Secret Police Arrest Professor at University
The Saudi Interior Ministry should immediately and unconditionally release Matrook al-Faleh, one of Saudi Arabia’s leading human rights activists, Human Rights Watch said today.
On May 19, Saudi secret police apprehended Dr. al-Faleh on the premises of King Saud University in Riyadh, where he teaches political science. His arrest took place two days after he publicly criticized conditions in a prison where two other Saudi human rights activists are serving jail terms.
“Saudi Arabia’s arrest of Matrook al-Faleh confirms that human rights advocacy in that country remains a risky business,” said Joe Stork, deputy director at Human Rights Watch’s Middle East division. “By suppressing peaceful dissent, Saudi Arabia only stands to gain further notoriety as an abuser of human rights.”
Dr. Matrook al-Faleh went to the university on the morning of May 19, and friends last saw him there around noon. Al-Faleh’s wife, Jamila al-‘Uqla, told Human Rights Watch that she found his car in the university parking lot. When she called his mobile phone it rang but no one answered. A Saudi human rights activist informed Human Rights Watch that, at around midnight, al-Faleh’s family received confirmation that the secret police had arrested al-Faleh.
Saudi Arabia’s Interior Ministry did not respond to Human Rights Watch’s enquiries about Dr. Matrook al-Faleh on May 19 or May 20. Al-Faleh’s family has not been given indication of the reasons for his detention or whether he has been charged with any crime.
On May 17, two days before his arrest, al-Faleh emailed a statement to human rights activists and journalists concerning visiting procedures and detention conditions at Buraida General Prison. Al-Faleh’s fellow activists, the brothers Abdullah al-Hamid and ‘Isa al-Hamid, are serving prison sentences at Buraida General Prison for expressing support for a demonstration that took place in front of Buraida’s secret police prison by wives and relatives of long-term detainees held there without charge or trial.
Al-Faleh’s May 17 statement described the laborious visiting procedures and likened the visiting area to “a chicken coop.” He wrote that the al-Hamids described the prison as overcrowded, dirty, and lacking health care. An ear infection causing Abdullah al-Hamid’s ear to bleed had gone untreated because of the absence of a doctor.
Human Rights Watch has independent information regarding unhygienic conditions, overcrowding, and substandard medical services in Saudi prisons which contributes to the deaths of inmates, especially in Jeddah’s Buraiman prison and the deportation center there. Prison administrations have made no discernible efforts since Human Rights Watch first raised concerns in May 2007.
Al-Faleh’s statement was later reproduced on menber-alhewar.info, a Saudi discussion website. One of the editors of the website told Human Rights Watch that on May 19 persons in Saudi Arabia could not view the site.
“It is outrageous that the Ministry of Interior arbitrarily arrests Dr. al-Faleh rather than addressing the inhumane conditions he documented,” Stork said.
Human Rights Watch said that Saudi Arabia’s governmental Human Rights Commission and the nongovernmental National Society for Human Rights should forcefully demand al-Faleh’s release and an end to official persecution of human rights activists.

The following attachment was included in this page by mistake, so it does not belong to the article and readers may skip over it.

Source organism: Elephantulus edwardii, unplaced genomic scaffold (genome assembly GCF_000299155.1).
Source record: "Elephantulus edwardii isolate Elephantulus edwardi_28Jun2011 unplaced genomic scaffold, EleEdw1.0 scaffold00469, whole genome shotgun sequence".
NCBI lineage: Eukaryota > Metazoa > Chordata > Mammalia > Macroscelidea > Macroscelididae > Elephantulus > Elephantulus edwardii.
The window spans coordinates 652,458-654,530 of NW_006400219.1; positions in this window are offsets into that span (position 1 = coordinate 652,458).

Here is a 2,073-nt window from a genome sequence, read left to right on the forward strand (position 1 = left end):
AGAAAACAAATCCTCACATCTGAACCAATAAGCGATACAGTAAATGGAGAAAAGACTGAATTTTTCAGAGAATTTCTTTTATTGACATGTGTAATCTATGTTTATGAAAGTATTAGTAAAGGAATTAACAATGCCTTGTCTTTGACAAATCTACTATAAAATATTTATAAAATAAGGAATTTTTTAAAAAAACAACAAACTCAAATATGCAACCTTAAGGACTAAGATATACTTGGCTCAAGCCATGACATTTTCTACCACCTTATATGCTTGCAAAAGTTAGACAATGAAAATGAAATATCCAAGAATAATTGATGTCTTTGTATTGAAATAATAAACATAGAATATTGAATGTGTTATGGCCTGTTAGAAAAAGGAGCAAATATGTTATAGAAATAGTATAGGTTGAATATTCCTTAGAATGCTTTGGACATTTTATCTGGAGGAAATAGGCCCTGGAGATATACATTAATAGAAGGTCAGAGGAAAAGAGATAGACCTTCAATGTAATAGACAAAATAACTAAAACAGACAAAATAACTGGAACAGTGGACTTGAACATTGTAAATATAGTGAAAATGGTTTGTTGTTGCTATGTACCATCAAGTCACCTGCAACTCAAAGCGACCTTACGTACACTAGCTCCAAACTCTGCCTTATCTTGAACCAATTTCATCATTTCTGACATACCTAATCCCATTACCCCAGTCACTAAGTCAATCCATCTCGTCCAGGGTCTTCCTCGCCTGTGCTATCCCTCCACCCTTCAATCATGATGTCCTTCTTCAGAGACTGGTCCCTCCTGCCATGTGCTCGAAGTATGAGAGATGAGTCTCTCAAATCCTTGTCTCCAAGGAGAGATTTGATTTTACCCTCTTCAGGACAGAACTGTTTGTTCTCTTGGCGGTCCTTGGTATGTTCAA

Two days after his visit to Saudi Arabia on May 16, US President George W. Bush, in a speech at the World Economic Forum in Sharm el-Sheikh, called on Arab leaders to “release their prisoners of conscience.” Saudi authorities in March 2004 had arrested Matrook al-Faleh, Abdullah al-Hamid, and Ali al-Dumaini, who runs the menber-alhewar website, for circulating a petition to then-Crown Prince Abdullah calling for a constitution guaranteeing basic human rights. A court sentenced the three to six, seven, and nine years in prison respectively, but King Abdullah pardoned them in August 2005.
In May 2006, Saudi Arabia was elected to a three-year term on the UN Human Rights Council after pledging its “confirmed commitment with the defense, protection and promotion of human right [sic],” including by a “policy of active cooperation with international [human rights] organization.”
Article 32 of the Arab Charter of Human Rights, which Saudi Arabia signed in 2004, and which the Shura Council (appointed parliament) ratified in March 2008, guarantees the freedom of opinion and expression and “the right to seek, receive and impart information and ideas through any media, regardless of frontiers.” The Declaration on Human Rights Defenders adopted by the UN General Assembly in 1998 specifies that everyone has the right “[t]o communicate with non-governmental or intergovernmental organizations” (Article 5), and “freely to publish, impart or disseminate to others views, information and knowledge on all human rights and fundamental freedoms” (Article 6).
Saudi authorities in December 2007 arrested blogger Fu’ad Farhan after he called for the release of a group of detained peaceful reform activists. Authorities released Farhan in April 2008 after four months of solitary confinement, but the reformers remain in detention. In May 2008, a critic of the Saudi religious police, Ra’if Badawi, fled the kingdom after receiving death threats and being charged by the Saudi Arabia’s prosecution department in Jeddah with “insulting Islam.”